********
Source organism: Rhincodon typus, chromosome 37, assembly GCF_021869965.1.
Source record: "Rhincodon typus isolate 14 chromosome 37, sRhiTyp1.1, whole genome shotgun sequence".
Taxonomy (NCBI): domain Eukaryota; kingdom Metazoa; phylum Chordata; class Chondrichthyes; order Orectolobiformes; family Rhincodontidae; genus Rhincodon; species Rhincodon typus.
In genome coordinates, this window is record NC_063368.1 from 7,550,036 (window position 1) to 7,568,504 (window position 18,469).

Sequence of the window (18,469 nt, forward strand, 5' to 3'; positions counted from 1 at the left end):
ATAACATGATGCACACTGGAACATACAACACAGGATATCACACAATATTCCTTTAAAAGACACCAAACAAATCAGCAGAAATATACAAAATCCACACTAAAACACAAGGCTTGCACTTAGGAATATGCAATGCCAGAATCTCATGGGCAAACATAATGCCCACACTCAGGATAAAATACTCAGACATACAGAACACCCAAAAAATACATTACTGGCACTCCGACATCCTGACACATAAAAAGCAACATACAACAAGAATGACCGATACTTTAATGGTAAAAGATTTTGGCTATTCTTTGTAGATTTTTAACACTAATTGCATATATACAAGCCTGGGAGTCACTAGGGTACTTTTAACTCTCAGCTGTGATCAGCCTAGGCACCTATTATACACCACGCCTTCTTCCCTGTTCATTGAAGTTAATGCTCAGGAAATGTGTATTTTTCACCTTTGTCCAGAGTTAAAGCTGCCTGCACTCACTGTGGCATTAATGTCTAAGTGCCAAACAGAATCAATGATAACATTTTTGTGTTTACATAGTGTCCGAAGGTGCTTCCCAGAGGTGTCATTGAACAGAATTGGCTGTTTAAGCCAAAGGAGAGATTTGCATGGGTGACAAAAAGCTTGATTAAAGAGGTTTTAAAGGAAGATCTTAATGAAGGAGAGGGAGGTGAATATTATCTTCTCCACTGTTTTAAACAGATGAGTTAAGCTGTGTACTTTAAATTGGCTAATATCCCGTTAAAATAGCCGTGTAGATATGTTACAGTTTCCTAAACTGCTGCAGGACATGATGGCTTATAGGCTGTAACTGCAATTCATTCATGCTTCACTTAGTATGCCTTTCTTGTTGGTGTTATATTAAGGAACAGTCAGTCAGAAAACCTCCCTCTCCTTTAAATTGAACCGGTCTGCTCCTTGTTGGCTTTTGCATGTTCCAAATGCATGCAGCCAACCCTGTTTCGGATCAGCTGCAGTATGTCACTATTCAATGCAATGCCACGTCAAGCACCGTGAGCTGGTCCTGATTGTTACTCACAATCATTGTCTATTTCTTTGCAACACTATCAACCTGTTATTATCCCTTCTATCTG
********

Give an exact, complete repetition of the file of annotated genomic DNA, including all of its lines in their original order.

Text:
Source organism: Rhincodon typus, chromosome 37, assembly GCF_021869965.1.
Source record: "Rhincodon typus isolate 14 chromosome 37, sRhiTyp1.1, whole genome shotgun sequence".
Taxonomy (NCBI): domain Eukaryota; kingdom Metazoa; phylum Chordata; class Chondrichthyes; order Orectolobiformes; family Rhincodontidae; genus Rhincodon; species Rhincodon typus.
In genome coordinates, this window is record NC_063368.1 from 7,550,036 (window position 1) to 7,568,504 (window position 18,469).

Sequence of the window (18,469 nt, forward strand, 5' to 3'; positions counted from 1 at the left end):
ATAACATGATGCACACTGGAACATACAACACAGGATATCACACAATATTCCTTTAAAAGACACCAAACAAATCAGCAGAAATATACAAAATCCACACTAAAACACAAGGCTTGCACTTAGGAATATGCAATGCCAGAATCTCATGGGCAAACATAATGCCCACACTCAGGATAAAATACTCAGACATACAGAACACCCAAAAAATACATTACTGGCACTCCGACATCCTGACACATAAAAAGCAACATACAACAAGAATGACCGATACTTTAATGGTAAAAGATTTTGGCTATTCTTTGTAGATTTTTAACACTAATTGCATATATACAAGCCTGGGAGTCACTAGGGTACTTTTAACTCTCAGCTGTGATCAGCCTAGGCACCTATTATACACCACGCCTTCTTCCCTGTTCATTGAAGTTAATGCTCAGGAAATGTGTATTTTTCACCTTTGTCCAGAGTTAAAGCTGCCTGCACTCACTGTGGCATTAATGTCTAAGTGCCAAACAGAATCAATGATAACATTTTTGTGTTTACATAGTGTCCGAAGGTGCTTCCCAGAGGTGTCATTGAACAGAATTGGCTGTTTAAGCCAAAGGAGAGATTTGCATGGGTGACAAAAAGCTTGATTAAAGAGGTTTTAAAGGAAGATCTTAATGAAGGAGAGGGAGGTGAATATTATCTTCTCCACTGTTTTAAACAGATGAGTTAAGCTGTGTACTTTAAATTGGCTAATATCCCGTTAAAATAGCCGTGTAGATATGTTACAGTTTCCTAAACTGCTGCAGGACATGATGGCTTATAGGCTGTAACTGCAATTCATTCATGCTTCACTTAGTATGCCTTTCTTGTTGGTGTTATATTAAGGAACAGTCAGTCAGAAAACCTCCCTCTCCTTTAAATTGAACCGGTCTGCTCCTTGTTGGCTTTTGCATGTTCCAAATGCATGCAGCCAACCCTGTTTCGGATCAGCTGCAGTATGTCACTATTCAATGCAATGCCACGTCAAGCACCGTGAGCTGGTCCTGATTGTTACTCACAATCATTGTCTATTTCTTTGCAACACTATCAACCTGTTATTATCCCTTCTATCTG